Four new spec buildings planned in Shelby County

Story from Shelbyville News

By Ross Flint

A Fishers-based company has plans to build four buildings on 4 million square feet in the Pleasant View area after the County Council approved a tax abatement Tuesday evening.

Sunbeam Development Corp., which has several other properties around the Indianapolis metropolitan area, wants to make Shelby County its fourth location in Central Indiana.

The County Council approved a 10-year tax abatement of 10 percent every year by a 6-0 vote.

“We think this is a great opportunity and again, just shows what your TIF district that you all set up is accomplishing,” local attorney Peter DePrez, who was representing Sunbeam, told the council.

Sunbeam is based out of Fishers and has been there since the early 1980s, Director of Real Estate Justin Furr told the council. There are three active sites with industrial development in Central Indiana – one in the Whitestown and Zionsville area off of Interstate 65, with two existing buildings and a third under construction; one off Interstate 70 near Monrovia, which has five existing buildings on about 1,000 acres; and a third off Interstate 65 in Franklin with two existing buildings on around 600 acres that the company plans to develop.

“Shelby County is a great step for us as far as geography goes,” Furr said, explaining that it covers the east side of Indianapolis.

The investment cost for the company to build in Shelby County would be $200 million, DePrez said. There is no end user. DePrez pointed out that the council approved a similar situation with Browning Investments in December 2021.

He also noted that Sunbeam’s investment of $200 million was considerably higher than Browning’s $40 million.

Furr said Sunbeam does not work with manufacturing companies and that generally the companies that come in are dry warehousing and goods.

“We’re very particular about what goes into the buildings,” he said, adding that there is a lot of consideration from insurance, safety and environmental standpoints.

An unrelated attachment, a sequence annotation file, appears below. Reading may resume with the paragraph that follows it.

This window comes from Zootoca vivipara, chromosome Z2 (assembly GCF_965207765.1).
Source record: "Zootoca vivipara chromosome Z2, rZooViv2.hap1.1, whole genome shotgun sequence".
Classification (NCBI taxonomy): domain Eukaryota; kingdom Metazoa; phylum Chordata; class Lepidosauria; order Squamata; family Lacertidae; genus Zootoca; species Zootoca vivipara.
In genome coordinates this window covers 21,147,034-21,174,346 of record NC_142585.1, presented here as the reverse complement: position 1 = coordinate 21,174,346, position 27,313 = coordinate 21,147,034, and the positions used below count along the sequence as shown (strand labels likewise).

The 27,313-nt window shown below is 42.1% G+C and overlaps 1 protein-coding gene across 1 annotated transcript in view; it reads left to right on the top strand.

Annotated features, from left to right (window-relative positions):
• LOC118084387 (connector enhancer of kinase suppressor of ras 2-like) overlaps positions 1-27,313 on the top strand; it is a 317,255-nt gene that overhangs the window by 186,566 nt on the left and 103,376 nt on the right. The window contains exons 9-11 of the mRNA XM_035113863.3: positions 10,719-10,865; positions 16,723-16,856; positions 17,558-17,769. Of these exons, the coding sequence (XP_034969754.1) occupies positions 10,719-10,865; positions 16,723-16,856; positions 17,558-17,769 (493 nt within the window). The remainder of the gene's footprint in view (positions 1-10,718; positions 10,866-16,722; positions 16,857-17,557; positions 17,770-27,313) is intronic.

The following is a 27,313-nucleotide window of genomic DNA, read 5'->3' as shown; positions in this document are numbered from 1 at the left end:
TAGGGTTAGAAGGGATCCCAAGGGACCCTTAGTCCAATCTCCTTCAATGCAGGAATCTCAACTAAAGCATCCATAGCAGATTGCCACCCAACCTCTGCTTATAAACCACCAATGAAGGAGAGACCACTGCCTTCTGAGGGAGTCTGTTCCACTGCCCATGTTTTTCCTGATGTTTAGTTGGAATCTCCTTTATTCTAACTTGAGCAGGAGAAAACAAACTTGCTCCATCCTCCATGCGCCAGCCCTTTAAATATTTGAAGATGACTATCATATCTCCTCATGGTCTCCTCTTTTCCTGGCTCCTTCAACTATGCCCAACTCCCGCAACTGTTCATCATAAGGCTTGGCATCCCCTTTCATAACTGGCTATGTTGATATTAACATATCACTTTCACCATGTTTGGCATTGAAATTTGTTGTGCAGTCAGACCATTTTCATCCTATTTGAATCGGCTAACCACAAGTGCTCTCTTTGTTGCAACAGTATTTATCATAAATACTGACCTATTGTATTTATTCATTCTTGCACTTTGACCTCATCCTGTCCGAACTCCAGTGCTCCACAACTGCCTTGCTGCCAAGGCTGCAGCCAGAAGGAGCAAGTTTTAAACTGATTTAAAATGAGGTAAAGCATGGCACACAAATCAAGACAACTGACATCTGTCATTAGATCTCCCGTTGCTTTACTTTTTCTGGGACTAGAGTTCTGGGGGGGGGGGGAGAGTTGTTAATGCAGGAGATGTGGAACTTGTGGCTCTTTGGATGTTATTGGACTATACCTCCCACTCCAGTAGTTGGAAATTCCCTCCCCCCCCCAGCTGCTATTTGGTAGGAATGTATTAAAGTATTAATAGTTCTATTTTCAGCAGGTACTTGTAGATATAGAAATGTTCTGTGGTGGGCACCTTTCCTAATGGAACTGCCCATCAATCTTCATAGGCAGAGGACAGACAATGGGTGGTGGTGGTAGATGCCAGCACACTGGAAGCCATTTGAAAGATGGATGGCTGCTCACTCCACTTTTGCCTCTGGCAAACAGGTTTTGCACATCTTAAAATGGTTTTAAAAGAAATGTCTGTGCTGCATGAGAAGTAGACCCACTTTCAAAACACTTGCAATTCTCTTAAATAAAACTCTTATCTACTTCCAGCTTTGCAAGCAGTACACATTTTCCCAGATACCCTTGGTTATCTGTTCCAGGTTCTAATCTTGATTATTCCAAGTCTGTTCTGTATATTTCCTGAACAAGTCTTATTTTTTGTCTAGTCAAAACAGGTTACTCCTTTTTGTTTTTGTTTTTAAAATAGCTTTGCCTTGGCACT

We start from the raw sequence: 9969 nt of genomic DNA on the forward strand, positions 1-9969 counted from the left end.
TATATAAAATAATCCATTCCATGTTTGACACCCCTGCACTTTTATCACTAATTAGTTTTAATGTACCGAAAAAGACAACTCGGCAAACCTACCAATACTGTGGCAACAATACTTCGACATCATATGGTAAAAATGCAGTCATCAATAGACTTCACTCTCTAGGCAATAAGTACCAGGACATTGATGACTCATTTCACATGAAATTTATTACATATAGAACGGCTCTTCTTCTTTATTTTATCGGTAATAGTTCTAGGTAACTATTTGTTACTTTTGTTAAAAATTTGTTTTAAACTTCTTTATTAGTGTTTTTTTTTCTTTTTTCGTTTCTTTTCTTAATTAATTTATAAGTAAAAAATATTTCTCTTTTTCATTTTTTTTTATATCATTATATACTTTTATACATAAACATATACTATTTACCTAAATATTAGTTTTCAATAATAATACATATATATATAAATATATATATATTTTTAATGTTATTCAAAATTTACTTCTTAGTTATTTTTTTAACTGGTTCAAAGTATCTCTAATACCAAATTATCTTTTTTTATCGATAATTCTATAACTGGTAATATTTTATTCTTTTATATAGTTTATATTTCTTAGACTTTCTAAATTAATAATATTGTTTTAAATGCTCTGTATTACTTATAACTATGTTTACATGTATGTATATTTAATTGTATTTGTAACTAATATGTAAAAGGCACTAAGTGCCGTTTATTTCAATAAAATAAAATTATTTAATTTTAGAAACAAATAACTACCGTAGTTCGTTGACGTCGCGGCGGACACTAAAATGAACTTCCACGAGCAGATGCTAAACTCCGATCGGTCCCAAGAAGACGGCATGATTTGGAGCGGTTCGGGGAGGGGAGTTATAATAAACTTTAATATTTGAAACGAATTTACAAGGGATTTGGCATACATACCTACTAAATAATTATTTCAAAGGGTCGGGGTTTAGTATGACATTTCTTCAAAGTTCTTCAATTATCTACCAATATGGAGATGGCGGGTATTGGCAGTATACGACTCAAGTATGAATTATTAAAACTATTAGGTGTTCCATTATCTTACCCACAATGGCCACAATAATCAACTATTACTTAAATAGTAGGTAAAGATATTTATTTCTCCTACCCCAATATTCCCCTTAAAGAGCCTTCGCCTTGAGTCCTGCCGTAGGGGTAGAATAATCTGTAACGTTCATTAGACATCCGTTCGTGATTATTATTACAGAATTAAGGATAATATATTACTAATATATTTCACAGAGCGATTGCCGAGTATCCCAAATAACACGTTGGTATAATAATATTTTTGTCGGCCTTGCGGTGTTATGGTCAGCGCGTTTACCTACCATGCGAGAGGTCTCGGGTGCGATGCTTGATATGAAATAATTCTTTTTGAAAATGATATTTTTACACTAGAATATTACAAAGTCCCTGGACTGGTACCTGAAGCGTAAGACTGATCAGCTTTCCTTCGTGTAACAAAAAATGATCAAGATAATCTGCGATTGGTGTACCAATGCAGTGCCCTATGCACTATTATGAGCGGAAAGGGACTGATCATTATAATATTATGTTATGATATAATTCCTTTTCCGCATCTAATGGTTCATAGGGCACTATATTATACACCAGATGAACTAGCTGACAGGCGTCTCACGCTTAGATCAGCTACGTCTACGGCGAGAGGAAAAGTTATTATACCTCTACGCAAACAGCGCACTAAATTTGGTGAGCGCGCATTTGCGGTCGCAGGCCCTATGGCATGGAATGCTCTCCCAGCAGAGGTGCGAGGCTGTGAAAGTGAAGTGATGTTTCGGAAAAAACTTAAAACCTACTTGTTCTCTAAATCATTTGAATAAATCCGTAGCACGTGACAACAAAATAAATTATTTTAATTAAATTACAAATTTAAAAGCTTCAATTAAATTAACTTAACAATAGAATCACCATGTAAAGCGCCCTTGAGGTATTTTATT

Council member Terry Smith, who was unable to attend the meeting, wrote an e-mail in support of approving the abatement.

“That area has been designated a growth area for a long time,” he wrote. “The investment that would be made from the proposed plan would be sizable to say the least.”

In other business, council member Linda Sanders (4th District) gave an update on the efforts to add optical fiber throughout the county to expand broadband internet access.

Following the City of Shelbyville’s announcement last week that the city approved a tax abatement for the company Meridian to run fiber for all homes in the city, County Council President Tony Titus said there was confusion regarding if that included the entire county.

Sanders has been working with the Southeastern Indiana Regional Planning Commission to receive funding for rural broadband.

The County Commissioners created a task force to gather information on how to go about it, Sanders said. Sanders is a member of the task force.

“We’ve got a big county and it costs a heckuva lot of money so we’re just trying to figure out which area to get the most bang for the buck,” she said. “Because you cannot do the entire county at one time.”

The information gathered will be presented to the County Commissioners, who will have the final say.

“It’s a slow process,” she said. “It’s ultimately going to be in the Commissioner’s court. We have no authority. We’re a gathering entity only to help make their lives easier.”

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